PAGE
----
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September 20, 2012 | 12:00 a.m. CST
Bust out the insect repellent
Columbia; mosquito-borne West Nile Virus is on the rise. This summer has been the worst season for the illness, with 2,636 cases reported nationwide as of mid-September.
The Show-Me ‘Squito
As of Sept. 11, Missouri has had nine reported cases of the virus with one illness in Randolph County, about 40 miles north of Columbia. Genalee Alexander, public information specialist for Columbia/Boone County Departments of Public Health and Human Services, says the last Columbian case of West Nile was reported in 2007.
Out of Africa
West Nile was first isolated in Uganda in 1937 but didn’t claim its first victim in the U.S. until 1999. More than 30,000 people in America have contracted the virus. Of those, 13,000 have gotten seriously sick and more than 1,200 have died.
Symptoms that really bite
According to the Centers for Disease Control and Prevention, 80 percent of people who contract the virus are carriers who show no symptoms. The rest might experience flu-like symptoms for a few days or several weeks. Only about one in 150 individuals infected will experience serious symptoms, which can range from a high fever and disorientation to coma, vision loss and paralysis.
Friday morning spraydown
The Columbia/Boone County Departments of Public Health and Human Services sprays the MKT and other trails for mosquitoes on Fridays between 4 and 8 a.m. with EPA-approved Anvil 2 Plus 2 pesticide. If a human case of West Nile Virus is reported in Columbia, the quarter-mile perimeter around that person’s residence will be sprayed.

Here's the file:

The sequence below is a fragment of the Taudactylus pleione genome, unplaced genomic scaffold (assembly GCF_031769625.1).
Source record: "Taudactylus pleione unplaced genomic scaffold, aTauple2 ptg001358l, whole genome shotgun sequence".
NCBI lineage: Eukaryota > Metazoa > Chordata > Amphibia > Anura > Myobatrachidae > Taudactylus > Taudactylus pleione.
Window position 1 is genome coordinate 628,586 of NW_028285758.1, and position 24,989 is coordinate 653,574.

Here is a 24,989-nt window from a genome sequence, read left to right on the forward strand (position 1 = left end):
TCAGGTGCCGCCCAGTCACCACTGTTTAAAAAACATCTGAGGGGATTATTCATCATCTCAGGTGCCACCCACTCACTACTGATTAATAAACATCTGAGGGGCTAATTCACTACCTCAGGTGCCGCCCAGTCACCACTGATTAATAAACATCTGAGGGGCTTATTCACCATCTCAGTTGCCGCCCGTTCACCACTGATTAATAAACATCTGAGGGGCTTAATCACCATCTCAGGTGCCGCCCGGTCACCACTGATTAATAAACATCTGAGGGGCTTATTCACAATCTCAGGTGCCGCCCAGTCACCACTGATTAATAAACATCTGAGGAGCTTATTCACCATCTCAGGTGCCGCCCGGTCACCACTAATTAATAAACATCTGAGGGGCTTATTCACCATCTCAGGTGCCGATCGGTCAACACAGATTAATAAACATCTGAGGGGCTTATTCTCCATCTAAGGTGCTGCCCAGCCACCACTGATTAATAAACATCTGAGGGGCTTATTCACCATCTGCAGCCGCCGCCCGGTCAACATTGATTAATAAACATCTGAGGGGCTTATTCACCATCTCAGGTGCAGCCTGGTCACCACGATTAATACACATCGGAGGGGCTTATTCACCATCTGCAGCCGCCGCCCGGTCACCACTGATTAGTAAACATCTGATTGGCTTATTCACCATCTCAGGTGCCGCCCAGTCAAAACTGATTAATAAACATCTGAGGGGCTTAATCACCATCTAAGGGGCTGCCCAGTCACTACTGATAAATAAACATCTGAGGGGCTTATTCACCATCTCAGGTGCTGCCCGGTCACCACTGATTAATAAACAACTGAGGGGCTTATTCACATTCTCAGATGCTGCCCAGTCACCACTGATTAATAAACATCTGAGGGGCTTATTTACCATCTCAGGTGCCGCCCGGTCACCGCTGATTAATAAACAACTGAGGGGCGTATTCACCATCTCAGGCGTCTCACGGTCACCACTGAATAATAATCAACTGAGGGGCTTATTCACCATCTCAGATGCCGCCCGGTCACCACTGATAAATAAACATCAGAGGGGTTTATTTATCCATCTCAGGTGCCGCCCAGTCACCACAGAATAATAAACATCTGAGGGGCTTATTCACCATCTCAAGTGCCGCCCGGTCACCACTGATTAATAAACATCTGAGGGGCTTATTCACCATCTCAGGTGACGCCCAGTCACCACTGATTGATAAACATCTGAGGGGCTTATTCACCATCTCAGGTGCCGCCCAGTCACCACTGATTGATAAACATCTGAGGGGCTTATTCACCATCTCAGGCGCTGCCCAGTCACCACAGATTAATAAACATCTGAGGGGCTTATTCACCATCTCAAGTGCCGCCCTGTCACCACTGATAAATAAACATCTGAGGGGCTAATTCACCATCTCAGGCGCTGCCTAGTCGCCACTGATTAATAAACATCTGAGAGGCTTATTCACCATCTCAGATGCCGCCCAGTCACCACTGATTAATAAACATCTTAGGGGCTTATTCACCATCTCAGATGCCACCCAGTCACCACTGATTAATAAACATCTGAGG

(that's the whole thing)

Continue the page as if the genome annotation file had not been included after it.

Don’t let down your guard
Alexander recommends several ways to stay protected. Make sure windows and doors have screens intact to protect the house from pesky intruders. Using insect repellent, such as the wipes offered for free by the department, can act as a personal bodyguard against bites.
Eliminating standing water can help curb mosquito breeding. Alexander says mosquito dunks, submergible tablets of larvicide, prevent mosquitoes from breeding in places like birdbaths and are available from the city health department. Call 874-7346 or visit the department on Twitter or Facebook for more information.
View West Nile Cases in Missouri in a larger map
Check out the Missourian graphic about the areas that have reported cases of mosquito-borne illness.